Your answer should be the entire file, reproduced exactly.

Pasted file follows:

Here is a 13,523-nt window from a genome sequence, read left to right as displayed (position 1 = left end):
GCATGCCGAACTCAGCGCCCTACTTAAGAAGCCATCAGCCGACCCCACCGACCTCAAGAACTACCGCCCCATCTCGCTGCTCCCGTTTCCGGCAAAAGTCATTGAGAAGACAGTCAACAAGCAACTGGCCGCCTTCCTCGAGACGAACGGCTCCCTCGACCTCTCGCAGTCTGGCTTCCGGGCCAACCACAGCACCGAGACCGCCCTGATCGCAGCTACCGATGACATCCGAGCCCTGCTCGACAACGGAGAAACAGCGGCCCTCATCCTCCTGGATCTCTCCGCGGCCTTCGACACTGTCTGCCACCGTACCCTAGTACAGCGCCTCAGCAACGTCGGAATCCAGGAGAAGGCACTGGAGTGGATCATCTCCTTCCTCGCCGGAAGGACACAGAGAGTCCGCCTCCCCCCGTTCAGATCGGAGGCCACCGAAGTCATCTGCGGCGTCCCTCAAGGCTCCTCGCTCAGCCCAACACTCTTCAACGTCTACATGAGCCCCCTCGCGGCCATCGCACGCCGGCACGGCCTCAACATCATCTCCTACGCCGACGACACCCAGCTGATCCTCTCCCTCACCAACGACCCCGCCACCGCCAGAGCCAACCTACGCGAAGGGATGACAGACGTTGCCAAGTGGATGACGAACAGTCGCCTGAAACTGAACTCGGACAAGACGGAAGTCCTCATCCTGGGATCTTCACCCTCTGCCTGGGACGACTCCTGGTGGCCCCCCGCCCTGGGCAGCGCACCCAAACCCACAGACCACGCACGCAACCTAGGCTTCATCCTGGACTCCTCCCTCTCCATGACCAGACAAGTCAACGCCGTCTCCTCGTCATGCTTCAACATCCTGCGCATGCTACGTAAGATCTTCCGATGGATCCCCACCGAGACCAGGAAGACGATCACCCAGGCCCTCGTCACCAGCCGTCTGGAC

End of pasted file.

Here is a 13,523-nt window from a genome sequence, read left to right as displayed (position 1 = left end):
GCATGCCGAACTCAGCGCCCTACTTAAGAAGCCATCAGCCGACCCCACCGACCTCAAGAACTACCGCCCCATCTCGCTGCTCCCGTTTCCGGCAAAAGTCATTGAGAAGACAGTCAACAAGCAACTGGCCGCCTTCCTCGAGACGAACGGCTCCCTCGACCTCTCGCAGTCTGGCTTCCGGGCCAACCACAGCACCGAGACCGCCCTGATCGCAGCTACCGATGACATCCGAGCCCTGCTCGACAACGGAGAAACAGCGGCCCTCATCCTCCTGGATCTCTCCGCGGCCTTCGACACTGTCTGCCACCGTACCCTAGTACAGCGCCTCAGCAACGTCGGAATCCAGGAGAAGGCACTGGAGTGGATCATCTCCTTCCTCGCCGGAAGGACACAGAGAGTCCGCCTCCCCCCGTTCAGATCGGAGGCCACCGAAGTCATCTGCGGCGTCCCTCAAGGCTCCTCGCTCAGCCCAACACTCTTCAACGTCTACATGAGCCCCCTCGCGGCCATCGCACGCCGGCACGGCCTCAACATCATCTCCTACGCCGACGACACCCAGCTGATCCTCTCCCTCACCAACGACCCCGCCACCGCCAGAGCCAACCTACGCGAAGGGATGACAGACGTTGCCAAGTGGATGACGAACAGTCGCCTGAAACTGAACTCGGACAAGACGGAAGTCCTCATCCTGGGATCTTCACCCTCTGCCTGGGACGACTCCTGGTGGCCCCCCGCCCTGGGCAGCGCACCCAAACCCACAGACCACGCACGCAACCTAGGCTTCATCCTGGACTCCTCCCTCTCCATGACCAGACAAGTCAACGCCGTCTCCTCGTCATGCTTCAACATCCTGCGCATGCTACGTAAGATCTTCCGATGGATCCCCACCGAGACCAGGAAGACGATCACCCAGGCCCTCGTCACCAGCCGTCTGGAC